Royal Bank of Scotland plc  (RBS) shares rose Wednesday after it reached a settlement with the Federal Housing Finance Agency (FHFA) over allegations of fraudulent conduct in the sale of mortgage backed securities before the financial crisis. 

Under the terms of the agreement the state-owned British lender will pay US$5.5 billion to settle with the FHFA, who will then withdraw all ligitgation claims against it.  The settlement amount is largely covered by an existing provision of $4.55 billion carried on the RBS balance sheet and, after accounting for third party indemnification agreements which are worth $754 million to RBS, will mean the bank only has to take a $196 million charge when it reports second quarter results next month.

RBS stock rose more than 3% to trade at an intraday high of 264.7 pence during the London session, taking its year to date return to around 18%, before the shares paired gains to trade around 1.40% higher. The Stoxx Europe 600 Banks index was 0.99% higher in noon trading.

Despite the resolution of FHFA claims RBS is not completely out of the woods as it still faces a criminal investigation from DoJ.

"RBS is not making any other adjustments to existing provisions relating to RMBS matters as a result of today's settlement but continues to advise that further substantial provisions and costs may be recognised and, depending upon the final outcomes, other adverse consequences may occur," the bank said in a statement.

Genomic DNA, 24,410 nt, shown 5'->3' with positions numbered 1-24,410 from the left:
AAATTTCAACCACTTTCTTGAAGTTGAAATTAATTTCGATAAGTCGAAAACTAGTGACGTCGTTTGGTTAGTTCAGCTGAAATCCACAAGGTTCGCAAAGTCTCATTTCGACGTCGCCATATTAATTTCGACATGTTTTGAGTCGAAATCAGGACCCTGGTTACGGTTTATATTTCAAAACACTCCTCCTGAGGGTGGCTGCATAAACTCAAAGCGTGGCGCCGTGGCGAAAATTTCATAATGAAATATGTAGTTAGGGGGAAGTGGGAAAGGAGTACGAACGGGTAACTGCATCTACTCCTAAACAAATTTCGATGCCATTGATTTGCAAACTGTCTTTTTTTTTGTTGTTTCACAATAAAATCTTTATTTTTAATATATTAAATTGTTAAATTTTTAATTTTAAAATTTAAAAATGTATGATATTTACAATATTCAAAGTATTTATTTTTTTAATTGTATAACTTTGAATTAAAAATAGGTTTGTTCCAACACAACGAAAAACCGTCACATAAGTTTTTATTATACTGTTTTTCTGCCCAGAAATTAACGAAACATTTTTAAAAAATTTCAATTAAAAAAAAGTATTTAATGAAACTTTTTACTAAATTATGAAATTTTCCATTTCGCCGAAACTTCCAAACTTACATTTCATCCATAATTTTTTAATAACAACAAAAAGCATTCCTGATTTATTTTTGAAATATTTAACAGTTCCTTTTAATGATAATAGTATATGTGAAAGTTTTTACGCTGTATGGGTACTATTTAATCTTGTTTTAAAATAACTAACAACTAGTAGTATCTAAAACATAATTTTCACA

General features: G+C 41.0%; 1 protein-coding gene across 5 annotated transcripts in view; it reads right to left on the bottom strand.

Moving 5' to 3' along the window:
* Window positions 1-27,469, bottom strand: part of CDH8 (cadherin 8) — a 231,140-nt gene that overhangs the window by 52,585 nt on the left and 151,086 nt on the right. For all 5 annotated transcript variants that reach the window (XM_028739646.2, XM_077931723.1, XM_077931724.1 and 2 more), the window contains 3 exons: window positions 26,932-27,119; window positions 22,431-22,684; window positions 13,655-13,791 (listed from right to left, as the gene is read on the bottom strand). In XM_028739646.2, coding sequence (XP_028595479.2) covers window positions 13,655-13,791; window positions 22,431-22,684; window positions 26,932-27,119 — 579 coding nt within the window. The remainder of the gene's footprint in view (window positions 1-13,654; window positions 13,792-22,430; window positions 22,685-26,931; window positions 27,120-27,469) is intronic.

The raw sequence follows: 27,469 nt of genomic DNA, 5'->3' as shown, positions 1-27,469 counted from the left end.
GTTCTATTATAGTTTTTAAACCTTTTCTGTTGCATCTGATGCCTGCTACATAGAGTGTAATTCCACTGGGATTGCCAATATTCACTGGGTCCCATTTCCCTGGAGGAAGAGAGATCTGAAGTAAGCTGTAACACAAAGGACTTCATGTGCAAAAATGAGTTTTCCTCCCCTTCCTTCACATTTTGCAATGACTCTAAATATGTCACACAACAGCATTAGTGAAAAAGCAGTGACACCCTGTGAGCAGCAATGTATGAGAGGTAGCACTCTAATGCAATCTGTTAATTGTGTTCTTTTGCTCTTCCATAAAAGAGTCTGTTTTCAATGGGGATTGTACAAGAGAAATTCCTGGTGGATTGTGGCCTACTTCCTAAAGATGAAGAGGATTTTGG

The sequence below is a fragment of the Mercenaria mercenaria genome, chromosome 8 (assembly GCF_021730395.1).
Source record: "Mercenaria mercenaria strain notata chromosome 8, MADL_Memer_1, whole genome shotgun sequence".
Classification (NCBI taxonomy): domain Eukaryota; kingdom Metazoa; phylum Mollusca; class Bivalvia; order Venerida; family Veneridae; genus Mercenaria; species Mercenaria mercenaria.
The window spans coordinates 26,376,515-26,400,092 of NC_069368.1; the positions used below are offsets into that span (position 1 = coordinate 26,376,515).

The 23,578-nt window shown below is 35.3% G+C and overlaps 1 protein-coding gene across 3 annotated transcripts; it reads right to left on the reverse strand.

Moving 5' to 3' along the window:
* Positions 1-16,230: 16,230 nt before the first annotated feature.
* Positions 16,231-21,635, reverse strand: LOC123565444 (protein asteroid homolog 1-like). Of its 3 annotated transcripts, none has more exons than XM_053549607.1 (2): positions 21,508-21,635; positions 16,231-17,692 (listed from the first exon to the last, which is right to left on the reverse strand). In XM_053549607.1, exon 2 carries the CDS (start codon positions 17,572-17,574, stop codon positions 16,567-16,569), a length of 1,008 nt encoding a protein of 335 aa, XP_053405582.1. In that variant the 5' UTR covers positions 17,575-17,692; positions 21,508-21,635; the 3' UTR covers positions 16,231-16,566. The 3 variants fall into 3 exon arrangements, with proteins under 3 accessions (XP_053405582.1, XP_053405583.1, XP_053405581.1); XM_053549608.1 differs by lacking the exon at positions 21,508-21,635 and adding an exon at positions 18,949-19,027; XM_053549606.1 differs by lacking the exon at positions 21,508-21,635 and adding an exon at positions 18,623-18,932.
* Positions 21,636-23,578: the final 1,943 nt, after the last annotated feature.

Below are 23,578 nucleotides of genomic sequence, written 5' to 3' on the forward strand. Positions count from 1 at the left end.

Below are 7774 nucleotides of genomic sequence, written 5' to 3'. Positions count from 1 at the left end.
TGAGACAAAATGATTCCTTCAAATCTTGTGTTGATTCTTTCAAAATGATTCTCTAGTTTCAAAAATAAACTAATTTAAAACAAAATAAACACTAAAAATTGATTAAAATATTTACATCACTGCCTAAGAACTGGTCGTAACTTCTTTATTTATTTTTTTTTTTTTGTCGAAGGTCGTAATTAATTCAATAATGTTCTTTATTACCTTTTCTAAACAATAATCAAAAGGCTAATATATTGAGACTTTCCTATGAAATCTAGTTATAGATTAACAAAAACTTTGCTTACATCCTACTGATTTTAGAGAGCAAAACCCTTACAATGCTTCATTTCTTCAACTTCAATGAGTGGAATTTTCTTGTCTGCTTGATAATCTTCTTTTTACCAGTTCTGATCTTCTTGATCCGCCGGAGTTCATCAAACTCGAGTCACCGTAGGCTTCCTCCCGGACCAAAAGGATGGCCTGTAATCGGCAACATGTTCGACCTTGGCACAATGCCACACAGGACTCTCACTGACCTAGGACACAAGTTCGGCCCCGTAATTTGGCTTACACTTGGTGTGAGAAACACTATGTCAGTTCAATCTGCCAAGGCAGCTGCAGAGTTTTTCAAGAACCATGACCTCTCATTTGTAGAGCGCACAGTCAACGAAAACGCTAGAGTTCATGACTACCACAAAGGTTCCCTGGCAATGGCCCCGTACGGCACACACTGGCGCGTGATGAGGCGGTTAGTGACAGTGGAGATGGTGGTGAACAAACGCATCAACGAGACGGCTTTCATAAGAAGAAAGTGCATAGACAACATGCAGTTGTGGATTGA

RBS still has around $3.8 billion in provisions for further settlements over mortgage bond related litigation however, it is thought that this still might not be enough to cover the cost of an eventual deal with the DoJ. 

Briefly the world's largest bank by assets, RBS is the world's largest surviving underwriter of mortgage backed securities, having taken second place only to Lehman Brothers and Bear Stearns ahead of the financial crisis.

Accordingly, it has been widely expected to take the biggest hit from the DoJ when the agency eventually gets around to dealing with it.